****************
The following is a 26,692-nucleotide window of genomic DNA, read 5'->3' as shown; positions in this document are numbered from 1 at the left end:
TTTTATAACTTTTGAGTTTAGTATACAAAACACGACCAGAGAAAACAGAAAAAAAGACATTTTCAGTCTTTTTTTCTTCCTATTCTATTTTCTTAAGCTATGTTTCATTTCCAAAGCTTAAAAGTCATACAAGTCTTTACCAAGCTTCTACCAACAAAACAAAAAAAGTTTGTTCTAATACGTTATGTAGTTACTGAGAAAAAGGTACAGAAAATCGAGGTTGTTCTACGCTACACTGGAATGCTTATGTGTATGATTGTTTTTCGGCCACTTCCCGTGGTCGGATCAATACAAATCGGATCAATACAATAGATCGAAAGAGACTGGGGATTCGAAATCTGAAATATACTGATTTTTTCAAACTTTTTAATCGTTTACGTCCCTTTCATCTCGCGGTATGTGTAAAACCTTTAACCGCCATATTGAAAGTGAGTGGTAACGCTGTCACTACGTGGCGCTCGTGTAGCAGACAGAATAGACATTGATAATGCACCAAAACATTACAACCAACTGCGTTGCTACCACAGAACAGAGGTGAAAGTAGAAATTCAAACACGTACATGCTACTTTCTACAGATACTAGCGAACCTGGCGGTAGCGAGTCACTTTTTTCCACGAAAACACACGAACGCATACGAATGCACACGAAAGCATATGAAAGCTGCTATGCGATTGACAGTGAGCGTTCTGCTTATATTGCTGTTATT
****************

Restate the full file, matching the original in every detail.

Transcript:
The following is a 26,692-nucleotide window of genomic DNA, read 5'->3' as shown; positions in this document are numbered from 1 at the left end:
TTTTATAACTTTTGAGTTTAGTATACAAAACACGACCAGAGAAAACAGAAAAAAAGACATTTTCAGTCTTTTTTTCTTCCTATTCTATTTTCTTAAGCTATGTTTCATTTCCAAAGCTTAAAAGTCATACAAGTCTTTACCAAGCTTCTACCAACAAAACAAAAAAAGTTTGTTCTAATACGTTATGTAGTTACTGAGAAAAAGGTACAGAAAATCGAGGTTGTTCTACGCTACACTGGAATGCTTATGTGTATGATTGTTTTTCGGCCACTTCCCGTGGTCGGATCAATACAAATCGGATCAATACAATAGATCGAAAGAGACTGGGGATTCGAAATCTGAAATATACTGATTTTTTCAAACTTTTTAATCGTTTACGTCCCTTTCATCTCGCGGTATGTGTAAAACCTTTAACCGCCATATTGAAAGTGAGTGGTAACGCTGTCACTACGTGGCGCTCGTGTAGCAGACAGAATAGACATTGATAATGCACCAAAACATTACAACCAACTGCGTTGCTACCACAGAACAGAGGTGAAAGTAGAAATTCAAACACGTACATGCTACTTTCTACAGATACTAGCGAACCTGGCGGTAGCGAGTCACTTTTTTCCACGAAAACACACGAACGCATACGAATGCACACGAAAGCATATGAAAGCTGCTATGCGATTGACAGTGAGCGTTCTGCTTATATTGCTGTTATT